A year and a half later, awesome, too, is the result.
Every dinner party at the Lin begins with a welcome from the evening’s host, Paul Monahan, Matchbook’s chief operating officer. Monahan will reappear throughout the evening, seamlessly, to serve as the best sort of spirit guide, introducing each new cocktail to the crowd as it arrives, and answering any questions guests may have before stepping back outside.
Monahan’s performance as host is perfect—and completely on par with the cocktail courses he introduces and the food courses that follow.
Wondering what to expect from the cocktails? Don’t even try. The cocktails we enjoyed—each carrying cheeky names like “First Date Jitters” and “The Fourth First Drink”—almost defy description. Our best advice would be just to go and try them; that’s the quickest way to understand (and buy into) the Matchbook Distilling hype.
And then there’s the food. At the Lin’s dinner parties over Labor Day Weekend, Huylo served everything from her beloved 10 Herb Salad to the most divine seared weakfish. Weeks later, we are still dreaming of her fourth course, Vegan Sweet Corn Risotto—and we are the sort of people who previously believed the words “vegan” and “risotto” belonged far away from each other.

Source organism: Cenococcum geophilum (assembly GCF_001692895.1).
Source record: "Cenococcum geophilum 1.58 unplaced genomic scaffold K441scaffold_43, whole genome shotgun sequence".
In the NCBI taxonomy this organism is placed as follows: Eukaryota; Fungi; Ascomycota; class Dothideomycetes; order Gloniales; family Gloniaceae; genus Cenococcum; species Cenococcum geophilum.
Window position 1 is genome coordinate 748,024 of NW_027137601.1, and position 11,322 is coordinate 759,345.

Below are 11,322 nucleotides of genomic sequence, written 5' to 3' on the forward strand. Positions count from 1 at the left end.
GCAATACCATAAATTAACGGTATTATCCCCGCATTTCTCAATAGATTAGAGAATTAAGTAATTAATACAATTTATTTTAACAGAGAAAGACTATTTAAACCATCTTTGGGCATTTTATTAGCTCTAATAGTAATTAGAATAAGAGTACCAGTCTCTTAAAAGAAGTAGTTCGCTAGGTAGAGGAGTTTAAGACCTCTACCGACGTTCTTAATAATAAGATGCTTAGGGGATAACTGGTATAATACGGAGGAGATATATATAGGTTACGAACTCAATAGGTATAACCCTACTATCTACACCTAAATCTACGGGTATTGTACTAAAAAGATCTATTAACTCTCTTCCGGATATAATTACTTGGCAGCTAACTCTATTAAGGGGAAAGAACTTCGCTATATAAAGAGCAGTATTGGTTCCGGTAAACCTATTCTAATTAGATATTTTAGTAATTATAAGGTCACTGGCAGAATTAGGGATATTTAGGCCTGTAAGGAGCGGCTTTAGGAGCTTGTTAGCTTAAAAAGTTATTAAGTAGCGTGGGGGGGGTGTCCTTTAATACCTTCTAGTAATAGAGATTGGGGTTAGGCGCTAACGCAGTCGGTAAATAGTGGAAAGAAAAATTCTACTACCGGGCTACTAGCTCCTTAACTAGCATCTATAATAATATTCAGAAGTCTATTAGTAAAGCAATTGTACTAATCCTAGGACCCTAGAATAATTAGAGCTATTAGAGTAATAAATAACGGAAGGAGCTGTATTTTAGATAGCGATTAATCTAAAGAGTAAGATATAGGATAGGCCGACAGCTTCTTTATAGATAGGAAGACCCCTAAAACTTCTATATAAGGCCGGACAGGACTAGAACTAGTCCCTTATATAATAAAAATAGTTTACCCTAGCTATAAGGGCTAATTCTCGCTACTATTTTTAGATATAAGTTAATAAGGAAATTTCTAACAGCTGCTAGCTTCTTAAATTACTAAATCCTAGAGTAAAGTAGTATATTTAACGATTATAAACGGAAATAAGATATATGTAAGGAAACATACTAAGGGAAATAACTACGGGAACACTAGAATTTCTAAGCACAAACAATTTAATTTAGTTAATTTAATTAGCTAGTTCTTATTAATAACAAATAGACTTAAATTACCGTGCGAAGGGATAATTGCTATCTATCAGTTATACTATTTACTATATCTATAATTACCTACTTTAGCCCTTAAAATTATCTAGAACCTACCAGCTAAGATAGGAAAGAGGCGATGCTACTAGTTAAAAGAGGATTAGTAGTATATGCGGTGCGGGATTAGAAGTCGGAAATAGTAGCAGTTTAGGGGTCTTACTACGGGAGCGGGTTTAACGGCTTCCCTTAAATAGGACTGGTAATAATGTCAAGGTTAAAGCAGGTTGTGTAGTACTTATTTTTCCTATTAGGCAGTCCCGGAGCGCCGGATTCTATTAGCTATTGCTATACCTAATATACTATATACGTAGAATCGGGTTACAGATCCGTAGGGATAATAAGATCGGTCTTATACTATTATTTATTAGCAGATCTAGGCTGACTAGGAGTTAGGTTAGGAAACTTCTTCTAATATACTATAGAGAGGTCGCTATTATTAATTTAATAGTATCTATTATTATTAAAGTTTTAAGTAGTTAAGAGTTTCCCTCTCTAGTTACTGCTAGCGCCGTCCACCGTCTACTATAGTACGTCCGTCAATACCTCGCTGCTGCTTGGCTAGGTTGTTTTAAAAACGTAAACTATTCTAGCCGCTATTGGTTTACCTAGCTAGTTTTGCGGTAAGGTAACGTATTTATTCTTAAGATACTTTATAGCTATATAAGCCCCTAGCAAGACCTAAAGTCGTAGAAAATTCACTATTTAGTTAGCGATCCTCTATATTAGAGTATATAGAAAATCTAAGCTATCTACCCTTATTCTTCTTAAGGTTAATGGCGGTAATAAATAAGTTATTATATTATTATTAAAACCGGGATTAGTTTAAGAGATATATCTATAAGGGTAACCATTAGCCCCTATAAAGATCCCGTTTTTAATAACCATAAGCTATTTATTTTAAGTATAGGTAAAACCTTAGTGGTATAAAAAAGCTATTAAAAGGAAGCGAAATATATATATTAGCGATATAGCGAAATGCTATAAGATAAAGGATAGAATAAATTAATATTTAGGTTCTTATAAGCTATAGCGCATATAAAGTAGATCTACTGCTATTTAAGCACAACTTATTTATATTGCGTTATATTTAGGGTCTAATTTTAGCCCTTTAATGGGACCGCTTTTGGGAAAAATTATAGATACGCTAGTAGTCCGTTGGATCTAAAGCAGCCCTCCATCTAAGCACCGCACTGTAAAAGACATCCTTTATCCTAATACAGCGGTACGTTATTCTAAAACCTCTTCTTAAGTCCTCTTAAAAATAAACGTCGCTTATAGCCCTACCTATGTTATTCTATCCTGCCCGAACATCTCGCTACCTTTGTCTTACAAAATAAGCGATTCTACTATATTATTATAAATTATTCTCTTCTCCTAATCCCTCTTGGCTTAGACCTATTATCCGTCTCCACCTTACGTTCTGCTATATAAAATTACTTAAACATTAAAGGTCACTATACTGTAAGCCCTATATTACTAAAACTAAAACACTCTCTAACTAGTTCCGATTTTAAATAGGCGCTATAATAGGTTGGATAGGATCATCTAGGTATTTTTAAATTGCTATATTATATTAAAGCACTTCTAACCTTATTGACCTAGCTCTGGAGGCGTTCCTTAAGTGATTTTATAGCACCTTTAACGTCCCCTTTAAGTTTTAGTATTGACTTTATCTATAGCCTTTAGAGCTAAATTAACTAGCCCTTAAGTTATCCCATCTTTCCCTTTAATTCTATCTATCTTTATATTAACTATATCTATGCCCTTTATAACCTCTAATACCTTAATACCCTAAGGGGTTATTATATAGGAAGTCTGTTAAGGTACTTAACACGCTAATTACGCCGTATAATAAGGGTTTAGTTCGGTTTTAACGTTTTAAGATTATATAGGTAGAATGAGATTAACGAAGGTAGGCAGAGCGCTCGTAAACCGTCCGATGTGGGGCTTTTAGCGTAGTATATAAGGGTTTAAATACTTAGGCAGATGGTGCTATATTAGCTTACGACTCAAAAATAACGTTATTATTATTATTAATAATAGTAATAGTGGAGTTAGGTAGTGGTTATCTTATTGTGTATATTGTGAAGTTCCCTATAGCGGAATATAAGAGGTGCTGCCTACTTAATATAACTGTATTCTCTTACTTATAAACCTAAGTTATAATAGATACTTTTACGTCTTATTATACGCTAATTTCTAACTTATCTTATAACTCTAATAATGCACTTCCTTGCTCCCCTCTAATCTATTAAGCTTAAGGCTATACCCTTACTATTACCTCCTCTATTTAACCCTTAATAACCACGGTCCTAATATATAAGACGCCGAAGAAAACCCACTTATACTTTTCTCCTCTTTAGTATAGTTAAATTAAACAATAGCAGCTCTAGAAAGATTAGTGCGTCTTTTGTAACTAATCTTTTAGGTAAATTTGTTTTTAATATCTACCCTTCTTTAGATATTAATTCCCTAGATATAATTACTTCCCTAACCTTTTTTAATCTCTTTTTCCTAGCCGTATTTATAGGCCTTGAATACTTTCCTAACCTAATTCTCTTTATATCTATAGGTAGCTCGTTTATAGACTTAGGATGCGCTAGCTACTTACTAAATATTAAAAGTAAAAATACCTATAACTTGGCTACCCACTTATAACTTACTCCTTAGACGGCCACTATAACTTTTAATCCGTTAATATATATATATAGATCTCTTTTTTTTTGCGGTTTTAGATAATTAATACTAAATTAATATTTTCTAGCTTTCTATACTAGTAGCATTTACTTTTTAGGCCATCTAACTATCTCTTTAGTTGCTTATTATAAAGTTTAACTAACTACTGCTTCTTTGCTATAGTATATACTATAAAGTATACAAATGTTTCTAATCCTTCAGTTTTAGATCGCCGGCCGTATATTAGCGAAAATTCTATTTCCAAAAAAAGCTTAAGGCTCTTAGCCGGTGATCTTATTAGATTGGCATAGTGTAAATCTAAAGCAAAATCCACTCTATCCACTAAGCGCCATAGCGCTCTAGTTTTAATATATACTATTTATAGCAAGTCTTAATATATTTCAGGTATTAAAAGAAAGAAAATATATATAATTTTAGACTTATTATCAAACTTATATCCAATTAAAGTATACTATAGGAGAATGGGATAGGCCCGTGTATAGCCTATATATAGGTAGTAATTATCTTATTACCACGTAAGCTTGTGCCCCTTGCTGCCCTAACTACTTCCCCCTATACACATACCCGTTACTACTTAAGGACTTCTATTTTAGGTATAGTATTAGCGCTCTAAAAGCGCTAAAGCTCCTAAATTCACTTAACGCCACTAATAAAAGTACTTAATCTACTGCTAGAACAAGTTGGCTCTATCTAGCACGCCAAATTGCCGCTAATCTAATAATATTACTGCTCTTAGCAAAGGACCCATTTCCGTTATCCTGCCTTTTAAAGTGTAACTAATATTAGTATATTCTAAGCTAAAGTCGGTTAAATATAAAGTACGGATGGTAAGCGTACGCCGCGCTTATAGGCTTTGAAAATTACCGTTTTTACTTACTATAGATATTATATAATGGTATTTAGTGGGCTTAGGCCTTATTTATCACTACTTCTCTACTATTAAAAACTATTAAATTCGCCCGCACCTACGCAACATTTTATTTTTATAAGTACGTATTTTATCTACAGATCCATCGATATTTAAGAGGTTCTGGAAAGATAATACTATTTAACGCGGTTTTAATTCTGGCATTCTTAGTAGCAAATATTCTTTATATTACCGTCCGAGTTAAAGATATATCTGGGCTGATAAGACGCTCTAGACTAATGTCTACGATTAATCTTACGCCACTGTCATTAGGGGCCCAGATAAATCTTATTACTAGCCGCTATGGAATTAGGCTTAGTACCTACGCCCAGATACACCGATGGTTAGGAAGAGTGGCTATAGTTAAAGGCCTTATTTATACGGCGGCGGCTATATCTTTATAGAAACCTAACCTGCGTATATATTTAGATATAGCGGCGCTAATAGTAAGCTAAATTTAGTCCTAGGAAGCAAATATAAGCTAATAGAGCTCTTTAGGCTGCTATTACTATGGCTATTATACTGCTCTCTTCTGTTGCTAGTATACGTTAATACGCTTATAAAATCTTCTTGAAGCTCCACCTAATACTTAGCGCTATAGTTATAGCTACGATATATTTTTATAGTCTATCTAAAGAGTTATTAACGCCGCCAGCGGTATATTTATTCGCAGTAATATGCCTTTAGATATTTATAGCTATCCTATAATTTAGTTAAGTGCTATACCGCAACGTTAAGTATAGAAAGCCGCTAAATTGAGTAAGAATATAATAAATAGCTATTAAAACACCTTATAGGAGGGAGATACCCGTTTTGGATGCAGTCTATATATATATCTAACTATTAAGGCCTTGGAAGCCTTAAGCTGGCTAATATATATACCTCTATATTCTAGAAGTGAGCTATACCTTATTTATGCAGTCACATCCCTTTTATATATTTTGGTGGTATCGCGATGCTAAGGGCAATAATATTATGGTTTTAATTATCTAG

“Everything I do is a lighter, cleaner kind of thing,” says Huylo, who studied—and now teaches—health-supportive cooking at the National Gourmet Institute. “My food is always founded in that, and then I am really committed to letting the ingredients speak for themselves and coaxing out their natural flavors and textures, especially when it comes to the produce I’m working with. And the Matchbook team is exactly the same way. It’s just such a great thing when everybody is so on the same page about sourcing, about the craftsmanship of what’s happening and being served, and making sure that the entire experience of the meal comes through on everything. It’s just so fun.”
The most fun, however, can be found around the Lin’s dining room table.
By the time the evening’s final liquid arrives—a can of Matchbook Distilling’s collaboration beer with Greenport Harbor Brewing Company, Days Like These, wrapped in a taped-up paper bag that reads, aptly, “The Walk to Brix”—everyone around the table is happy and chatting, sobriety having left the party a drink or so ago.
“Well, this was amazing,” says one guest.
“I feel like we’re all friends now,” responds another. “Anybody wanna go out?”
The answer, of course, is yes. And the entire party leaves the dining room together—and reconvenes 20 or so steps later, ready for more at Days Like These, the Lin’s in-house bar.
The next pop-up dinner at the Lin Beach House will take place on Friday, September 28. Tickets are $155 per person and include 6 courses of fall culinary inspiration paired with botanical cocktails from Matchbook Distilling Company. Dinner begins at 6:30 p.m. For reservations, please email Paul Monahan at firstname.lastname@example.org.